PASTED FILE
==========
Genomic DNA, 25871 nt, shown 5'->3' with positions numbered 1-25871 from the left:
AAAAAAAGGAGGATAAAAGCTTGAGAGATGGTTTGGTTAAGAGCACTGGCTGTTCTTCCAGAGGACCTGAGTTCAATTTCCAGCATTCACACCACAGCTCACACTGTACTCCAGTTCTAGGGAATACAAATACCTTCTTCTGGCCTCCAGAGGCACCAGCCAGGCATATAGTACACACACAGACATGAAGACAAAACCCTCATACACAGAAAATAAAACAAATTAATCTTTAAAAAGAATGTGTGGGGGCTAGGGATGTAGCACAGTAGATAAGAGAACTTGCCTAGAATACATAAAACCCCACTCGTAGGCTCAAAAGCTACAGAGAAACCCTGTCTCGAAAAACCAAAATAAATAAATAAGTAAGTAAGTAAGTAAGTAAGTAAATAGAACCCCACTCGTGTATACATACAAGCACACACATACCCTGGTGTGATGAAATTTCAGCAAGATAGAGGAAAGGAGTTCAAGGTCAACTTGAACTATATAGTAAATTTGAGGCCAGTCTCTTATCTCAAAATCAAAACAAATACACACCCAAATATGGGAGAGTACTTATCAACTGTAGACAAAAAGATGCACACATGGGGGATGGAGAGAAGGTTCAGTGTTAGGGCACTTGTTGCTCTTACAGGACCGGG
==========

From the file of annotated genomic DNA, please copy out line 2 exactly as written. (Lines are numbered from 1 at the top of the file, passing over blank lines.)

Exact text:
AAAAAAAGGAGGATAAAAGCTTGAGAGATGGTTTGGTTAAGAGCACTGGCTGTTCTTCCAGAGGACCTGAGTTCAATTTCCAGCATTCACACCACAGCTCACACTGTACTCCAGTTCTAGGGAATACAAATACCTTCTTCTGGCCTCCAGAGGCACCAGCCAGGCATATAGTACACACACAGACATGAAGACAAAACCCTCATACACAGAAAATAAAACAAATTAATCTTTAAAAAGAATGTGTGGGGGCTAGGGATGTAGCACAGTAGATAAGAGAACTTGCCTAGAATACATAAAACCCCACTCGTAGGCTCAAAAGCTACAGAGAAACCCTGTCTCGAAAAACCAAAATAAATAAATAAGTAAGTAAGTAAGTAAGTAAGTAAATAGAACCCCACTCGTGTATACATACAAGCACACACATACCCTGGTGTGATGAAATTTCAGCAAGATAGAGGAAAGGAGTTCAAGGTCAACTTGAACTATATAGTAAATTTGAGGCCAGTCTCTTATCTCAAAATCAAAACAAATACACACCCAAATATGGGAGAGTACTTATCAACTGTAGACAAAAAGATGCACACATGGGGGATGGAGAGAAGGTTCAGTGTTAGGGCACTTGTTGCTCTTACAGGACCGGG